Pediatric Voice Conditions

Pediatric Voice and Swallowing

Pediatric Voice Conditions

Contact Information

Pediatric Voice Clinic, American Family Children's Hospital

(608) 265-7760


Adult Services

Voice and Swallowing


Information From Kids Health

For Parents: Speech-Language Therapy

child yellingThe experts at our pediatric Voice Clinics at American Family Children's Hospital in Madison, Wisconsin, are internationally recognized for excellence in research, diagnosis and treatment of pediatric voice disorders.

By performing an initial voice evaluation for every pediatric patient, our team can effectively diagnosis and treat our patients' concerns.

Our comprehensive voice evaluations can include taking a history of the problem, visualization of the vocal folds, analysis of vocal sound and airflow, physical examination and trial therapies.

We provide a wide range of general and specialized care for the voice. We recognize that the voice is quite a complicated function that can affect a child's swallowing, breathing and speaking abilities.

Voice Concerns

Common voice concerns include:

  • Hoarseness
  • Scratchy, weak or breathy voice
  • Difficulty with loudness
  • Pain or discomfort with speaking or singing
  • Change in singing voice
  • Increased effort to talk
  • Frequent laryngitis
  • Voice fatigue (worsening voice quality or discomfort with voice use)
  • Changes in voice after trauma or surgery to the neck, throat or larynx

Voice disorders can be caused by a variety of factors and are frequently related to vocal nodules, polyps, cysts, granulomas, cancer, papilloma, vocal fold paralysis, vocal edem (swelling), muscle tension dysphonia or other changes to the vocal folds and how they move.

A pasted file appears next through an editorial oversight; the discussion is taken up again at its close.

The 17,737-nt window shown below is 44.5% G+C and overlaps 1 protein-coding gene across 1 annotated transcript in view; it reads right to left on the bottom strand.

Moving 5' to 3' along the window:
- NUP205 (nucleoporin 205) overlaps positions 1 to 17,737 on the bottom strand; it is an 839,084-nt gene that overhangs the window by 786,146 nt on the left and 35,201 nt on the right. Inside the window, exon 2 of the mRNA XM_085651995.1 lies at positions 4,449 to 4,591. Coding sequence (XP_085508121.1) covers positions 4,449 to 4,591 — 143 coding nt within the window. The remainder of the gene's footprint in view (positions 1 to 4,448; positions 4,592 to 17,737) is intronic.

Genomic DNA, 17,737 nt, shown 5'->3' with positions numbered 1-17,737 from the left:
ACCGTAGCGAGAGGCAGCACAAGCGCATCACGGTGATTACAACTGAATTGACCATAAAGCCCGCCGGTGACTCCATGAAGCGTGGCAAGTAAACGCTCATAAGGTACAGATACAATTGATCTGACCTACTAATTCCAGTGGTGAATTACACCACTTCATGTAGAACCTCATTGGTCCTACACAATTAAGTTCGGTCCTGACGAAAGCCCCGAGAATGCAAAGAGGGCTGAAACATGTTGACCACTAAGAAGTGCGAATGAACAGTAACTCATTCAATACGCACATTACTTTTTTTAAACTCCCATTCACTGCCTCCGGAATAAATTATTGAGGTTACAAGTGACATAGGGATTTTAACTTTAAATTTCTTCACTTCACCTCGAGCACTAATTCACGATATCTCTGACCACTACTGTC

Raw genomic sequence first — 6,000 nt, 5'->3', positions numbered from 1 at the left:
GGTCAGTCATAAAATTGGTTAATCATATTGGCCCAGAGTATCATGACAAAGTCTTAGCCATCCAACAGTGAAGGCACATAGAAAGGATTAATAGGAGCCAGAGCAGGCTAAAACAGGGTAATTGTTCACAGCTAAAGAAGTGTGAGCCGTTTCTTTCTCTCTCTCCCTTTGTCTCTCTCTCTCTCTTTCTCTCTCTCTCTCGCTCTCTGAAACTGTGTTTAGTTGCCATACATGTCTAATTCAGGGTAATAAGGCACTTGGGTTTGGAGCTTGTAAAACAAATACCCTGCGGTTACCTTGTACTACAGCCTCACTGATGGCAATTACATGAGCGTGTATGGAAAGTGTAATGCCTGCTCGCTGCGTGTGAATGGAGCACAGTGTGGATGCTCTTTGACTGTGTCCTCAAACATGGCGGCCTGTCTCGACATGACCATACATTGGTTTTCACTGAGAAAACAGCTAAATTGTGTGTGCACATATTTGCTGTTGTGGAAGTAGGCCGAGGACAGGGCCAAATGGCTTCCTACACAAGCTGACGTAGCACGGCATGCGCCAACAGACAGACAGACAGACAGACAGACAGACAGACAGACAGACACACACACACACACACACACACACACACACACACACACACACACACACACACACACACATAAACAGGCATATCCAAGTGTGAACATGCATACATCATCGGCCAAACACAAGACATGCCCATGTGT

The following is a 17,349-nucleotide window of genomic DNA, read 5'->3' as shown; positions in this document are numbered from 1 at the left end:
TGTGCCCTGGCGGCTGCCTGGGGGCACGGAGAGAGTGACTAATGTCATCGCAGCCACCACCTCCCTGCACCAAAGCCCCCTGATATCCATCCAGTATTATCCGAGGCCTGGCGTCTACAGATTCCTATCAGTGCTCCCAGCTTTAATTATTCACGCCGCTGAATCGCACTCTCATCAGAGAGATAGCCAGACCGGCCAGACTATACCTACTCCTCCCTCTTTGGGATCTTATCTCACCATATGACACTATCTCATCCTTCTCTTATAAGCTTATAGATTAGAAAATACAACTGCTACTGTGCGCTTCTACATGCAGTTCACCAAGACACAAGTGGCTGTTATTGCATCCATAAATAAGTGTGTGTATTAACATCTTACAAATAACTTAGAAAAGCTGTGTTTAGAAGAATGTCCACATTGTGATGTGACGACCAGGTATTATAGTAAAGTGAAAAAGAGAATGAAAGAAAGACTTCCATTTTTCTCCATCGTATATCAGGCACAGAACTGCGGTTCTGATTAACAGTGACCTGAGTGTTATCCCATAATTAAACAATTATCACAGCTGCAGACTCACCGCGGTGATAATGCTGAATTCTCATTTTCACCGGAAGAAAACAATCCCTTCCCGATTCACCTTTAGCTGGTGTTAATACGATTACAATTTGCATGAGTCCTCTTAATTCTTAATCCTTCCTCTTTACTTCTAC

We also evaluate voice problems related to:


We perform an initial evaluation on all of our pediatric patients to determine the best approach to care for their voice concerns. A typical evaluation for a pediatric patient may include:

  • A thorough review of the history of the patient's concern, as well as any medical, surgical, lifestyle, occupational, or emotional factors that might be related to the voice problem
  • Observing the vocal folds with a camera and specialized light source, called videostroboscopy
  • Observing the vocal folds with a high speed camera
  • Analysis of the sound of the patient's voice (acoustic analysis)
  • Analysis of airflow and air pressure during voice production (aerodynamic analysis)
  • Manual assessment of tension in the muscles used to produce voice
  • Trial therapy to help predict success and to determine the best method of therapy for the individual patient

Other tests may be scheduled, as determined by your voice care team. This team initially includes an otolaryngologist and a speech-language pathologist, but may also include nursing, pulmonology, asthma/allergy, neurology, gastroenterology, audiology, psychology or radiology specialists.

Pediatric Performing Voice Program

UW Health provides comprehensive diagnosis and care for children and adolescent performers of all training and experience levels.